International Nuclear Information System (INIS)

    Moreno, Carolina S.; Rogero, Sizue O.; Rogero, Jose Roberto; Ikeda, Tamiko I.; Cruz, Aurea S.

    2009-01-01

    The present study was designed to evaluate the in vitro effect of gamma radiation in cell culture of mouse connective tissue exposed to different doses of gamma radiation and under several conditions. The cell viability was analyzed by neutral red uptake methodology. This assay was developed for establish a methodology to be used in the future in the study of resveratrol radioprotection. Resveratrol (3,4',5- trihydroxystilbene), a phenolic phytoalexin that occurs naturally in some spermatophytes, such as grapevines, in response to injury as fungal infections and exposure to ultraviolet light. In the wines this compound is found at high levels and is considered one of the highest antioxidant constituents. The intense antioxidant potential of resveratrol provides many pharmacological activities including cardioprotection, chemoprevention and anti-tumor effects. Our results demonstrated that 60 Co gamma radiation lethal dose (LD50) on NCTC clone 929 cells was about 340Gy. (author)

  8. Perinatally lethal short rib-polydactyly syndromes. Pt. 1

    International Nuclear Information System (INIS)

    Sillence, D.; Kozlowski, K.; Bar-ziv, J.; Fuhrmann-Rieger, A.; Fuhrmann, W.; Pascu, F.

    1987-01-01

    Thirteen newborns with lethal short rib-polydactyly (SRP) have been reviewed, 11 with SRP type 3 (Verma-Naumoff) and 2 with SRP tye 2 (Majewski). In the former group there were three sets of siblings. The excess of males with SRP type III (Verma-Naumoff) is confirmed in this present study. A high frequency of phenotypic females including sex-reversed constitutional males with SRP type 1 (Saldino-Noonan) is in marked contrast to these findings in SRP type 3. Possible hypotheses include variable expressivity in non-Majewski short rib-polydactyly syndromes with sex-reversed and constitutional female cases tending to show more severe phenotypic expression both in terms of major anomalies and skeletal dysplastic effects. (orig.)

  9. Analysis of Lethality and Malformations During Zebrafish (Danio rerio) Development.

    Science.gov (United States)

    Raghunath, Azhwar; Perumal, Ekambaram

    2018-01-01

    The versatility offered by zebrafish (Danio rerio) makes it a powerful and an attractive vertebrate model in developmental toxicity and teratogenicity assays. Apart from the newly introduced chemicals as drugs, xenobiotics also induce abnormal developmental abnormalities and congenital malformations in living organisms. Over the recent decades, zebrafish embryo/larva has emerged as a potential tool to test teratogenicity potential of these chemicals. Zebrafish responds to compounds as mammals do as they share similarities in their development, metabolism, physiology, and signaling pathways with that of mammals. The methodology used by the different scientists varies enormously in the zebrafish embryotoxicity test. In this chapter, we present methods to assess lethality and malformations during zebrafish development. We propose two major malformations scoring systems: binomial and relative morphological scoring systems to assess the malformations in zebrafish embryos/larvae. Based on the scoring of the malformations, the test compound can be classified as a teratogen or a nonteratogen and its teratogenic potential is evaluated.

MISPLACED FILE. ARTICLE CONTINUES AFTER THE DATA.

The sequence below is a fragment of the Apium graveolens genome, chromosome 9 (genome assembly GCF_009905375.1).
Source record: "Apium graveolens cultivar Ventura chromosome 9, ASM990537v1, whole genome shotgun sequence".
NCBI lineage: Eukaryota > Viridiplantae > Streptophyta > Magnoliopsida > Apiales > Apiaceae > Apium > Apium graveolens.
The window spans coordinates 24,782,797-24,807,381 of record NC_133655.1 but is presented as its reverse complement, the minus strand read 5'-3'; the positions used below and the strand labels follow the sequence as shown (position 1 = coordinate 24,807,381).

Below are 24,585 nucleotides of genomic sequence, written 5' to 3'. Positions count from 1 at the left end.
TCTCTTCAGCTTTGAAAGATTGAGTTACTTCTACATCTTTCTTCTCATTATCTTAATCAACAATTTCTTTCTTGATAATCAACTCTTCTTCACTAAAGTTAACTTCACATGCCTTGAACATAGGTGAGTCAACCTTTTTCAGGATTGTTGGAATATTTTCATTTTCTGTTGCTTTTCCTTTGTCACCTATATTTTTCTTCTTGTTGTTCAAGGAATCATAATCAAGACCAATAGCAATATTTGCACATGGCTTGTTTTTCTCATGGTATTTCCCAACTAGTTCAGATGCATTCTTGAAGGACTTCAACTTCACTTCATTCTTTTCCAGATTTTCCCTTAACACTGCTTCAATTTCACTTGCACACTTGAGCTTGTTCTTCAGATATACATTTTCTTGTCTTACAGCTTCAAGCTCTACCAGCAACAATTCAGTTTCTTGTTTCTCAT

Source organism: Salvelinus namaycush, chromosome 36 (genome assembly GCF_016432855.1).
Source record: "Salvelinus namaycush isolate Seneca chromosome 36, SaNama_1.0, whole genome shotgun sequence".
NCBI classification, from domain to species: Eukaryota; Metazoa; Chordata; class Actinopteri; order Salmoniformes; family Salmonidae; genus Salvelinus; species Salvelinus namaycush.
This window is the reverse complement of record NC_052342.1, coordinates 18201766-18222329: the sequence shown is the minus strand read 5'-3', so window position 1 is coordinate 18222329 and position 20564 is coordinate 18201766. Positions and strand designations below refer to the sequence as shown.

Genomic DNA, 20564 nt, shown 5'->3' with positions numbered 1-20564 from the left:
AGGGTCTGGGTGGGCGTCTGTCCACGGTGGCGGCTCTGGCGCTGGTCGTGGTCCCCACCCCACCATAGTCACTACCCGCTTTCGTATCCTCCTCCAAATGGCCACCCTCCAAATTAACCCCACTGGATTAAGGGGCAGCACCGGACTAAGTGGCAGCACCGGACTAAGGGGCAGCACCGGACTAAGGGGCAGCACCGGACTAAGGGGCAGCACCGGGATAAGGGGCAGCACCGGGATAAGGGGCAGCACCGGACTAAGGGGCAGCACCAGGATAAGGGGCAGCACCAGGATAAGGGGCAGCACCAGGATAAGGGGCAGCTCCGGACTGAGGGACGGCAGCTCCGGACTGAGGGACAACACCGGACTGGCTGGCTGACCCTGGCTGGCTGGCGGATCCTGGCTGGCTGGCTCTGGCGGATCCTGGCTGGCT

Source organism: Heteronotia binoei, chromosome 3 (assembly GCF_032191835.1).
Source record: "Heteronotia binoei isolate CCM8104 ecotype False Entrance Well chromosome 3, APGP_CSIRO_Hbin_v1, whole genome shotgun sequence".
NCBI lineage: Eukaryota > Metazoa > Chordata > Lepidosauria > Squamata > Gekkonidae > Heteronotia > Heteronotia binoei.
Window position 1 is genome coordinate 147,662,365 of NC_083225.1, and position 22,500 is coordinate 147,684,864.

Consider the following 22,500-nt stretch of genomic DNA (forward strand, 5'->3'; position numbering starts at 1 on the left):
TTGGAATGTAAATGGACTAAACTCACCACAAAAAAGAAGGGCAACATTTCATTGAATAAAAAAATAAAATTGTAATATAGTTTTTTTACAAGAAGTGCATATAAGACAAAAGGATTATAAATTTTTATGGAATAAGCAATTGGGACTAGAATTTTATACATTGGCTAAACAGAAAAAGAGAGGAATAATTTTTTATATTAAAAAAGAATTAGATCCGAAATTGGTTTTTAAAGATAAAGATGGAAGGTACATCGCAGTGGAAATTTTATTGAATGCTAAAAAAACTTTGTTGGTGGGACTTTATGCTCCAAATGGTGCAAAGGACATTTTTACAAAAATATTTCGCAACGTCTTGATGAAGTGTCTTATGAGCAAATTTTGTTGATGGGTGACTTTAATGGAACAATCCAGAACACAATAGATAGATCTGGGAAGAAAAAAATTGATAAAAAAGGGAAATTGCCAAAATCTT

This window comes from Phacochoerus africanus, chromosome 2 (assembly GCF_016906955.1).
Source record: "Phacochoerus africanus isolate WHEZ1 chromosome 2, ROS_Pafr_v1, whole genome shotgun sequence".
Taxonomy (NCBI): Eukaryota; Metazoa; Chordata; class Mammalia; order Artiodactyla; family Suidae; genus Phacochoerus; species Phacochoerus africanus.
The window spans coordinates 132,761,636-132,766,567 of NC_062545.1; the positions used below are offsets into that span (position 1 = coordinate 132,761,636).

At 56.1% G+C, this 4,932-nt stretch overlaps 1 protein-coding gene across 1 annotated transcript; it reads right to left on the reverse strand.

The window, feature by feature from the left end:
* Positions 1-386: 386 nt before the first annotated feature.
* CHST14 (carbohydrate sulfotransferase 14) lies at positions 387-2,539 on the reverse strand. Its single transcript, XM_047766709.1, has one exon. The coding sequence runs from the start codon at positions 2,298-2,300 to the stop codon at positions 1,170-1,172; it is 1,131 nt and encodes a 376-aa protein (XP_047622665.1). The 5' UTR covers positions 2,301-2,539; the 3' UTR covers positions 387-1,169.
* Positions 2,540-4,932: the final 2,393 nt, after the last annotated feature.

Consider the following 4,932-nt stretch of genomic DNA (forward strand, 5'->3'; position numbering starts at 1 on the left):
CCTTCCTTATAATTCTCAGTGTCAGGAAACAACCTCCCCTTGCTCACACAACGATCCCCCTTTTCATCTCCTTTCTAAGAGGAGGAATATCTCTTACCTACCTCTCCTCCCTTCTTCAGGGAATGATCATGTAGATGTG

10. BRINE SHRIMP LETHALITY BIOASSAY OF GLAUCIUM GRANDIFLORUM VAR. GRANDIFLORUM

    OpenAIRE

    A. SARI, Ç. ÜNSAL, İ. SARIOĞLU, A. SARI, Ç. ÜNSAL, İ. SARIOĞLU

    2013-01-01

    Türkiye'nin 3 farklı bölgesinden toplanan Glaucium grandiflorum Boiss. et Huet var. grandiflorum örneklerinin toprak üstü kısımlarından elde edilen alkaloit ekstreleri ve bu ekstrelerden elde edilen majör alkaloitler allokriptopin, protopİn, (+)-izokoridin, (+)-korİdin üzerinde brİne shrimp lethality testi yapılarak sitotoksisiteleri İncelenmiştir. Glaucium grandiflorum var. grandiflorum türünün 3 örneği de önemli oranda sitotoksik aktİvite göstermiştir. Allokriptopin, protopin, (+)-izok...

  11. Mechanisms of Lethal Cerebrovascular Accidents in Turner Syndrome.

    Science.gov (United States)

    Byard, Roger W

    2016-05-01